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The yin and yang of yeast transcription: elements of a global feedback system between metabolism and chromatin.

Machné R, Murray DB - PLoS ONE (2012)

Bottom Line: We show that the ATP:ADP ratio oscillates, compatible with alternating metabolic activity of the two superclusters and differential feedback on their transcription via activating (RSC) and repressive (Isw2) types of promoter structure remodeling.We propose a novel feedback mechanism, where the energetic state of the cell, reflected in the ATP:ADP ratio, gates the transcription of large, but functionally coherent groups of genes via differential effects of ATP-dependent nucleosome remodeling machineries.Besides providing a mechanistic hypothesis for the delayed negative feedback that results in the oscillatory phenotype, this mechanism may underpin the continuous adaptation of growth to environmental conditions.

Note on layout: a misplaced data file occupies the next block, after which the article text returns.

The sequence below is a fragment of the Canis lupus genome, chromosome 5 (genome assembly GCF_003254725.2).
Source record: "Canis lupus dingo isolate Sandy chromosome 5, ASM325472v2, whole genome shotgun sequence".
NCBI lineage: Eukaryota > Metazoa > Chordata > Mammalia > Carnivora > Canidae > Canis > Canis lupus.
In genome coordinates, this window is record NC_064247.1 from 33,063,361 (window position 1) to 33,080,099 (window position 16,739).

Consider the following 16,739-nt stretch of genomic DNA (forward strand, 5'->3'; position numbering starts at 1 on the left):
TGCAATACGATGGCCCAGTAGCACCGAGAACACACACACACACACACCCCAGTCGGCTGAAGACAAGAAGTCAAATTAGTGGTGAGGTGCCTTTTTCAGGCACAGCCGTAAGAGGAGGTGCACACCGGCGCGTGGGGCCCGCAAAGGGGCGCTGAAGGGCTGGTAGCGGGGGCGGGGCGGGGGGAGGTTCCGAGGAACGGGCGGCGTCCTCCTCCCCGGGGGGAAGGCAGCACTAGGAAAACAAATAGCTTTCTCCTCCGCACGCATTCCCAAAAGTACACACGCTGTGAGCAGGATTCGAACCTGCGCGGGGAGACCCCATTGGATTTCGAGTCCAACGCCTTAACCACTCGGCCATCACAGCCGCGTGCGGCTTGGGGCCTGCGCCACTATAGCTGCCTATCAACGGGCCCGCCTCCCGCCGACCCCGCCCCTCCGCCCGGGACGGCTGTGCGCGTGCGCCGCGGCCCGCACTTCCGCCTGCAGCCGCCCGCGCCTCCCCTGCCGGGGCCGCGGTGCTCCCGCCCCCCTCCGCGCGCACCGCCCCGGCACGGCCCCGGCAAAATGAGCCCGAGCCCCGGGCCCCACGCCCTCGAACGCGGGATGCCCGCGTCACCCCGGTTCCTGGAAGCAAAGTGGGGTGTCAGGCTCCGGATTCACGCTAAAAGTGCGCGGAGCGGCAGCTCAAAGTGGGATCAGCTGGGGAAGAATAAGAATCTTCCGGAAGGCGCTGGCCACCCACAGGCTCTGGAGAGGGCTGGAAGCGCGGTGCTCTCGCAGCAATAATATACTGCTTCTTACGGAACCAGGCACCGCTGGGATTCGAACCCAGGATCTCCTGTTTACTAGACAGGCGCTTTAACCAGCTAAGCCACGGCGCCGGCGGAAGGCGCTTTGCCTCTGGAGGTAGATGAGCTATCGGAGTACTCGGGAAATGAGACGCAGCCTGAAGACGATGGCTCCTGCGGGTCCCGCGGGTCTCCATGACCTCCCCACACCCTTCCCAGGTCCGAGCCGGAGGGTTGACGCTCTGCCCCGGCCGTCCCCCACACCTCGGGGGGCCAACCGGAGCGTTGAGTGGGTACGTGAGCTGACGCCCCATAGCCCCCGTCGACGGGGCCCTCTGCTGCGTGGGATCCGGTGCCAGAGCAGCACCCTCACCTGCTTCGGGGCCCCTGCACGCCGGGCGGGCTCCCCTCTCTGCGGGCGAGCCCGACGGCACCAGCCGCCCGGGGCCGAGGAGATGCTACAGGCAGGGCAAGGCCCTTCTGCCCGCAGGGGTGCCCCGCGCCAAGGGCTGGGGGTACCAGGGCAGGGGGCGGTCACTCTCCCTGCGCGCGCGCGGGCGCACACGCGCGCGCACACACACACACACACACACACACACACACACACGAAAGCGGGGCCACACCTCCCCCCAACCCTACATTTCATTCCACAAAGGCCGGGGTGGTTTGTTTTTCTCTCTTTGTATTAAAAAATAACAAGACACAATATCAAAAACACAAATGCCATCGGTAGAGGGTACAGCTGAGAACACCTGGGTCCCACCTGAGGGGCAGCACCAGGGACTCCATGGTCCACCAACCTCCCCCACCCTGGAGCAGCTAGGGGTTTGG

View Article: PubMed Central - PubMed

Affiliation: Institute for Theoretical Chemistry, University of Vienna, Vienna, Austria. raim@tbi.univie.ac.at

ABSTRACT